2. Morning Darryle!! You might know I’m responsible for raising 4 dynamic, and pretty remarkable young women, raising them in our Carmel, on an artist’s meager budget, as a single Mom, without any tangible help from their father. Our unique estrogen-filled family was a grateful community steeped in hard work, real intention, group communicative effort, and devoted daily to each other’s independent aspirations and heartfelt longings. They were teenagers of course, with all the trappings of social pressures, our challenging affluent surroundings, and the quintessential questions of what would ultimately define them. The best lesson we mothers can give our daughters, from their first early steps, is one of strength of character. If we steep them long enough in who they ARE, then the questions about how they LOOK are less valuable. There will always be billboards and magazines and television and film. There is no avoiding media today. If we teach them it’s in the DOING where their significance lies, then it’s no matter how they might appear. If they are loved, and love, and surrounded by those who love them, for what they do, and for who they are within, then, doesn’t it stand to reason, that this love radiates? This surely has been evident watching my girls grow, and now watching them have their own happy children. Brava to the girls marching , but I say, it starts with our babies. And it doesn’t stop when they are 9 or 10 and shut their bedroom doors. It’s about communicating, and being healthy within an open and generous family. Even a broken family can raise productive, very well adjusted and blissful women. Of all celebrated shapes and sizes. Forward Ho!! xxx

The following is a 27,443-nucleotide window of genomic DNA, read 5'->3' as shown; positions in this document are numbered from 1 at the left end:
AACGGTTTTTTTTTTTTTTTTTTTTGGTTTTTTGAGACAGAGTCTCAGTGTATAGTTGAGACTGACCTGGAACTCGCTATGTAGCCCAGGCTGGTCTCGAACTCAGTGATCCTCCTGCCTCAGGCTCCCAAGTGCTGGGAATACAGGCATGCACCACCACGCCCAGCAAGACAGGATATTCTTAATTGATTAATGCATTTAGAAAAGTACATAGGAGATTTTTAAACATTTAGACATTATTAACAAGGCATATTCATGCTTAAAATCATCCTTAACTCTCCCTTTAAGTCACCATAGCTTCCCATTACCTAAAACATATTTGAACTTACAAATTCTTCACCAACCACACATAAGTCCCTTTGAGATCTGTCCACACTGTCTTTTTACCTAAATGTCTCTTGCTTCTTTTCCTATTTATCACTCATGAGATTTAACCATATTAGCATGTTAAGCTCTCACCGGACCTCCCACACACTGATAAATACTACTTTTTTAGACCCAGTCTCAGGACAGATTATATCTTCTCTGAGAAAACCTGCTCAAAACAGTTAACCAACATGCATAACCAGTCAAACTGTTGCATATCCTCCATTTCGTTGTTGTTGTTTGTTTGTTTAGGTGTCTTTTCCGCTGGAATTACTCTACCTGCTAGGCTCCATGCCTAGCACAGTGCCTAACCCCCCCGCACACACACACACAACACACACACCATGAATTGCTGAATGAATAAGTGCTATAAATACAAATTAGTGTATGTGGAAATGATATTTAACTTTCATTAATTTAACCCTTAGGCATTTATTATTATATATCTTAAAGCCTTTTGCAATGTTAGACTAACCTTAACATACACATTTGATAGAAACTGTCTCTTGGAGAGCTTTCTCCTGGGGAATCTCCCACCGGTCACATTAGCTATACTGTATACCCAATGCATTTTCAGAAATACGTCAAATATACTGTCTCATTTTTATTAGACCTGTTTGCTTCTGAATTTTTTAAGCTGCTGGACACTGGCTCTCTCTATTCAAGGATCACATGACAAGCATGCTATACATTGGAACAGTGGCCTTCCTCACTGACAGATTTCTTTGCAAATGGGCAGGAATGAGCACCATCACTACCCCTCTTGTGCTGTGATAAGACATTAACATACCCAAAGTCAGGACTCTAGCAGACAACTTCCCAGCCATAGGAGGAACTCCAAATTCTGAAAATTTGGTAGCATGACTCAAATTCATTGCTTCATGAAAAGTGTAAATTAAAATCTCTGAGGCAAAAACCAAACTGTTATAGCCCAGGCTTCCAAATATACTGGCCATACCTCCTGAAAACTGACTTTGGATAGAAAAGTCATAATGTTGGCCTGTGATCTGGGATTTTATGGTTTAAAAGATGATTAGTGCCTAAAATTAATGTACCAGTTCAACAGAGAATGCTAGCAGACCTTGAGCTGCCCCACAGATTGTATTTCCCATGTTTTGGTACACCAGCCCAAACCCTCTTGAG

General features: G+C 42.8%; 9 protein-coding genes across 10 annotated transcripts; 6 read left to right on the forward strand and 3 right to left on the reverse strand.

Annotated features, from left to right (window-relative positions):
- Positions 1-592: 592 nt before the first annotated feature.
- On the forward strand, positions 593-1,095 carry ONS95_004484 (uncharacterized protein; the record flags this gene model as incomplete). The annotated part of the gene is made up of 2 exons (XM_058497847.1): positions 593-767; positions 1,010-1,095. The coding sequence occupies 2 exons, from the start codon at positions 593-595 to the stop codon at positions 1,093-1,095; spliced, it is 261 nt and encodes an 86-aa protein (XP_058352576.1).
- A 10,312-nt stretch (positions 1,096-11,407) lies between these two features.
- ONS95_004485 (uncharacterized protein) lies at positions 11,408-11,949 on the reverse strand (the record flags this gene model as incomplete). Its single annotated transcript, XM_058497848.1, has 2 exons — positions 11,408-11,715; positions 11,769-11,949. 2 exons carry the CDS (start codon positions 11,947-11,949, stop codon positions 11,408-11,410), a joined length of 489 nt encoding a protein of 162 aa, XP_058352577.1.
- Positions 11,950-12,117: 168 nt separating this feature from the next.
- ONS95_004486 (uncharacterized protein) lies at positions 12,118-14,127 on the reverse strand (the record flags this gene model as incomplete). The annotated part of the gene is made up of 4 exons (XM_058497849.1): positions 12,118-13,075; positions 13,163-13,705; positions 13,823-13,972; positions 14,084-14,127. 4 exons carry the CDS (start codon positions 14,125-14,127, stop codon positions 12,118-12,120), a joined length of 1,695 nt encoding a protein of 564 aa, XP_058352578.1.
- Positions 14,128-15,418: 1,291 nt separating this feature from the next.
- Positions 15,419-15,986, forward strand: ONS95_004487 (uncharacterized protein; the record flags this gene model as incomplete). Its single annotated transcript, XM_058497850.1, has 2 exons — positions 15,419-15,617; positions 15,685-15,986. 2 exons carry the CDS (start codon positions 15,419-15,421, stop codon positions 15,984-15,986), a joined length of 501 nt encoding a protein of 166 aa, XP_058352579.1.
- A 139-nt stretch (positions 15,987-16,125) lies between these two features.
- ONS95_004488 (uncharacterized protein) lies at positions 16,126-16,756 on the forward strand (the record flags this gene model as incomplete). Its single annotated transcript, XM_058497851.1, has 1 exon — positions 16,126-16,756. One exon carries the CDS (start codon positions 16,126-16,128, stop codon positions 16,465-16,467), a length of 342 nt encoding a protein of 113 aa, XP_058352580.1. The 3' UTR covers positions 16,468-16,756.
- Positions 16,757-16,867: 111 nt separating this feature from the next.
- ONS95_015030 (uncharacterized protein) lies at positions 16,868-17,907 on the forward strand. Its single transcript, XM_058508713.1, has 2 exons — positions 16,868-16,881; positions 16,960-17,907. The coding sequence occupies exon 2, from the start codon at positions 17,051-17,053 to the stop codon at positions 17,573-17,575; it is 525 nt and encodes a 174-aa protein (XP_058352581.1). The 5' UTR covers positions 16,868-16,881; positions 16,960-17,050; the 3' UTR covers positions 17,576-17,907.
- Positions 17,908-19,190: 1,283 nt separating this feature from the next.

3. Janet, thanks so much for such thoughtful words and insights. I hope you know I really admire you not just as an artist but as a human being and as a mom—I agree that so much of what they learn comes from their parents; or parent, but their awareness of popular culture starts earlier than ever and I just don’t think the average teenage girl has the maturity to process what she supposed to look like according to the media vs. what she actually looks like—to find that balance and value who they ARE rather than how they appear. I think that’s a struggle for women no matter how old they are.
    If all girls had moms as wise as you (not to mention your GENES) maybe there would be no need for anything like Spark. xxxooo

  4. D- You are adorable. And like you mentioned, everything we absorb is processed in our early years. If we are told how beautiful, insightful, intelligent, creative, empowered, strong, capable, and talented we are as children, the idea of what we look like, our hair, teeth, weight, eye color, breast size, height, eyebrow shape, would have no real significance. It would play a role as we grow and determine our image of ourself, but it would play a small role, and one that would be secondary to what we learn, and feel and consider and give away to others. Too much weight has been placed on the self in our current culture, and hence, in my opinion, the reason for it’s decline. If we gave more consideration to helping others, sacrificing for others, reaching out our hands to others, the obsession with the “I” would be insignificant. As would the cosmetic and diet industry. We are here to help and give aide and assist those who are less fortunate. That is the essence of the human intention. The heart that “gets’ that, is one that doesn’t consider outer beauty. The beauty they see and radiate is unexplainable. That is what every daughter , every child should be taught. “Grace”. (one Mom’s opinion!) Love you Sister!! Still must get darling Nancy up this way!! xxx

Leave a Comment

*